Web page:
My husband recently purchased a squash blossom necklace for me at an auction. There is no signature…and we have no idea how old it is, just that we were told it is vintage. What makes it vintage? How old does it have to be?
It is the most beautiful squash blossom necklace I have ever seen. Lots of silver in the quarter size settings and the turquoise is veined so beautifully.
I have looked all over the net – trying to find a similar piece – but none of them have the setting style that my piece has. I am attaching photos of the naja and the entire necklace and the back. Wondering if this style is rare or if the artist hasn’t done a lot of work in this style? Anything you could tell me about it would be appreciated. Because it isn’t marked, I have no idea who the artist is…but it is excellent work!
First of all, what unique stones !! ((As far as what kind of stones they are, be sure to read the comments left by other readers.))
Your necklace looks very handmade as evidenced by the smooth bezels and the handmade leaves.
As far as the leaves and tendrils, those are common Navajo design elements. Although your squash blossom necklace has no blossoms (like in the photo below) it is still configured in the squash blossom necklace style.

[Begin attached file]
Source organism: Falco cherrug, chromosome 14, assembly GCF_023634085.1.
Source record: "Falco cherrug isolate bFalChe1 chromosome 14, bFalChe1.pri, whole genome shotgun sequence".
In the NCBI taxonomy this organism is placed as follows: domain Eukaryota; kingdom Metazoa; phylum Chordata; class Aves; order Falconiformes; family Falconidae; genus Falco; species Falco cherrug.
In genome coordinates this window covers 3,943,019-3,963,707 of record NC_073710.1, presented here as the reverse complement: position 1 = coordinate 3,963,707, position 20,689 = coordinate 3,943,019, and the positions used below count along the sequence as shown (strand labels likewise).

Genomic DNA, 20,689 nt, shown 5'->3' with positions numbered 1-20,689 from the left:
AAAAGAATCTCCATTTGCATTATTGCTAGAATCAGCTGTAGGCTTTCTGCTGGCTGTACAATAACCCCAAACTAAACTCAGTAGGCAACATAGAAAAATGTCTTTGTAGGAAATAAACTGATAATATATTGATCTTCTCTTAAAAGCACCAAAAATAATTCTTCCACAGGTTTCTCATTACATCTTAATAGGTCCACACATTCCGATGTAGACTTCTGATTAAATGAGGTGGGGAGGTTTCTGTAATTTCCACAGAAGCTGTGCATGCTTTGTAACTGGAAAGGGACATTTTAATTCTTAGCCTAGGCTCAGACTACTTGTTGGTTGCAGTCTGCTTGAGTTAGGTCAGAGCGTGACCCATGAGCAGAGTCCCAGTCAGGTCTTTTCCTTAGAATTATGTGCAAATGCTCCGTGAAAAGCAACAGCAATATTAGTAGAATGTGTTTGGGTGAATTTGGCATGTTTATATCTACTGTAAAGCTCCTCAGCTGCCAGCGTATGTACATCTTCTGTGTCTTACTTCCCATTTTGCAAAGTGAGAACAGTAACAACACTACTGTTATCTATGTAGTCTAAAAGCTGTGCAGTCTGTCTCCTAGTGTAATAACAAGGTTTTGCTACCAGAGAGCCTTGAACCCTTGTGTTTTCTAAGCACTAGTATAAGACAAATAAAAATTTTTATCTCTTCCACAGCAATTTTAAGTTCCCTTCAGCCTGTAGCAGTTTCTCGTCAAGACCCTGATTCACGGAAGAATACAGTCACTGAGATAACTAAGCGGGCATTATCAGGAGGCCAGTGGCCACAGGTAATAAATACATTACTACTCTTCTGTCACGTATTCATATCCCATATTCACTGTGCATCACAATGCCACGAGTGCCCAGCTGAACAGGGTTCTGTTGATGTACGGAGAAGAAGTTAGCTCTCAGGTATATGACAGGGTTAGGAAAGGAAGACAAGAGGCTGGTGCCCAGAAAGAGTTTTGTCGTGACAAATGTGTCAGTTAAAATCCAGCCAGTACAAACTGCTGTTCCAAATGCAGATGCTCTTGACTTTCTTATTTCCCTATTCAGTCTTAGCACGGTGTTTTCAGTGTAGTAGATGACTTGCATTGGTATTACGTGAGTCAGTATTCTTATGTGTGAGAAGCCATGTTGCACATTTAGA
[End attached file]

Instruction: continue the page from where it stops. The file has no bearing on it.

Here are a few Navajo items that use leaves and tendrils.
So to answer if your necklace is rare ? The stones are unique and the fact that it is very handmade and has no blossoms……all unique features, so a treasure for you ! As to whether it is Native American made, I do not want to venture a guess from photos.
As far as the definition of vintage, antique, etc etc., all of that is up for interpretation depending on the category of the item and who is using the words. But these are the guidelines we use here at horsekeeping.
Vintage is 30 years old or older, so something made in the early 1980s or before.
We call a piece NOS, New Old Stock, if it is at least 20 years old but has never been used.
Below is a NOS (New Old Stock) bracelet made in the 1970s but never used.
The term antique (which loosely means about 50-100 years old but more accurately 80-100 years old) is usually not used in relation to Native American pieces, but First Phase is. You can read about First Phase here. Note that there are a number of sellers who call things First Phase that are really contemporary. What they should say is First Phase Style or something like that – a design that harkens back to an older piece. True First Phase pieces are from approximately 1860-1900.
Retro (from a style era past or a revival of a past style) is another word that isn’t really used often with Native American jewelry but if it were used it might be used to describe contemporary versions of Fred Harvey era trading post items – when people see the symbol bracelets, for example, they say “that’s retro”.
Retro Fred Harvey bracelet.